When is my child mature enough to play standard-chess against adults? It is a question often asked by a trainer or parent wanting his child to improve further. Today there exists already an European and world-championship for the -8 so some already start from a very young age if they want to achieve a place of honor or even a medal.
I decided for my seven year old son that next season is still too early. I think step 3 and/or 1100 elo is a minimum and he hasn't got there yet. Besides last summer-months I let him enjoy the holidays and no chess was played at all. No next season we still stick to youth-lessons (we do however switch to Mechelen) and some youth-tournaments.
Because the youth-chess-criterium of Leuven at 10th of September is very soon and my son would like to participate, I anyway started a couple of days ago with some repetitions. That was clearly not useless as he had forgotten already a lot like to invite everybody at the party (develop all your pieces) and king-safety first (castling). To know and adopt these basic concepts, often makes a crucial impact in the games of our youth-players.
Of course there are countless exceptions but you learn them automatically by becoming stronger and getting experienced. An eccentric player is the British expert Mike Surtees having developed his own revolutionary opening-theory (abbreviated ROT) based solely on exceptions. He emphasizes to play pawn-moves instead of developing pieces in the opening and often omits castling. For a more detailed description and defense of his theory I refer to this blogarticle.
It is astonishing how successful he is/was with this unconventional theory even against much stronger opponents. It is definitely not just nonsense as also in the book Chess For Life a nice example by former-ladies-worldchampion Nona Gaprindashvili was published. Besides it was that game which got me acquainted with this concept. I have to specify from theoretical perspective as I do remember having unconsciously already adopted the concept a few times in practice.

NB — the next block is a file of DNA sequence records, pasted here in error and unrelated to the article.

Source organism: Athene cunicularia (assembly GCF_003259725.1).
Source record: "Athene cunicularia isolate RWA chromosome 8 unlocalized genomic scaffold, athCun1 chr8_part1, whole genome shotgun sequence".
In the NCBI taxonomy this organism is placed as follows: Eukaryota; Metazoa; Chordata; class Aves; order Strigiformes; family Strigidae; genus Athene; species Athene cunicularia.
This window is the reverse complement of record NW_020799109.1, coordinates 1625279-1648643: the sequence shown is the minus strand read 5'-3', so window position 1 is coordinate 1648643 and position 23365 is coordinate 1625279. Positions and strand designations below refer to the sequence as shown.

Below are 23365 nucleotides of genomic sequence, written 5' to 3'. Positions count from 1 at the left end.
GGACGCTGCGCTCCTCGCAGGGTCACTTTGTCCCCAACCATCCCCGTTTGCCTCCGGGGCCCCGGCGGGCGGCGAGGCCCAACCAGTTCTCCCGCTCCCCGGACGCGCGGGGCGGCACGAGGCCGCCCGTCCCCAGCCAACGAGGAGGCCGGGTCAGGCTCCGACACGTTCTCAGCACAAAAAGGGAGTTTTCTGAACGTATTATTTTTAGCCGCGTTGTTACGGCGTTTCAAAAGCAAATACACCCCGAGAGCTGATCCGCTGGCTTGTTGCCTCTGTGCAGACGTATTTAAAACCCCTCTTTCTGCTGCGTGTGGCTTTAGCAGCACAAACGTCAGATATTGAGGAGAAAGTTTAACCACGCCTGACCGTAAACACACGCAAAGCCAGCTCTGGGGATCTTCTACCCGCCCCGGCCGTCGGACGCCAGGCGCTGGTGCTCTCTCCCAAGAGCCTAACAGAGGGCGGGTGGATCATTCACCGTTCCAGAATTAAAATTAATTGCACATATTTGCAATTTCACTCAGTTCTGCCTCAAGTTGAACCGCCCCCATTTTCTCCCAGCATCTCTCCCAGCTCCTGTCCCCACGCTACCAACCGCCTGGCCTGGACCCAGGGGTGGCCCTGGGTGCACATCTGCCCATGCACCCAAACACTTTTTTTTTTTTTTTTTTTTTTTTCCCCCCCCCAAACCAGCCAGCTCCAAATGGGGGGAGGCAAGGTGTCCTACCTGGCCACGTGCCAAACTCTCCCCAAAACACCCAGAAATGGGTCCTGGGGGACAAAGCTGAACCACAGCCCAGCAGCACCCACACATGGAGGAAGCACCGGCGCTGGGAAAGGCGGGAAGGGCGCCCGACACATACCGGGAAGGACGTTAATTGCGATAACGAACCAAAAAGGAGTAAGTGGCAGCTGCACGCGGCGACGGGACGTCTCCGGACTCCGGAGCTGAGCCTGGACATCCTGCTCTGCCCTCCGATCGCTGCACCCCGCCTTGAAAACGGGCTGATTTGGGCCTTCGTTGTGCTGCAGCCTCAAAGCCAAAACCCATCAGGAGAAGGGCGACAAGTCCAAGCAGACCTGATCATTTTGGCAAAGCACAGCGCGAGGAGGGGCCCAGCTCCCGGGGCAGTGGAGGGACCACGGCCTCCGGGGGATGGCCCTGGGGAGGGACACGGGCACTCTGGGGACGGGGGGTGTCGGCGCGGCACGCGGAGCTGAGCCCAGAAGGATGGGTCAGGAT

The first game I want to show which surely includes elements of ROT, was played in 2004 against the Belgian expert Willem Hajenius. After the game we both smiled at the final position.
A more extreme ROT was my game against former-chairman of KSK Deurne Guy Colpin. In the final position none of my pieces are developed but white is totally busted. Guy was so much impressed that he asked to pose with the final position so he could take a picture. I didn't feel very comfortable with the request but anyway agreed.
ROT almost guarantees lively play with lots of twists. I wouldn't recommend it in any opening and neither Mike does but the concept should definitely be considered in some specific lines.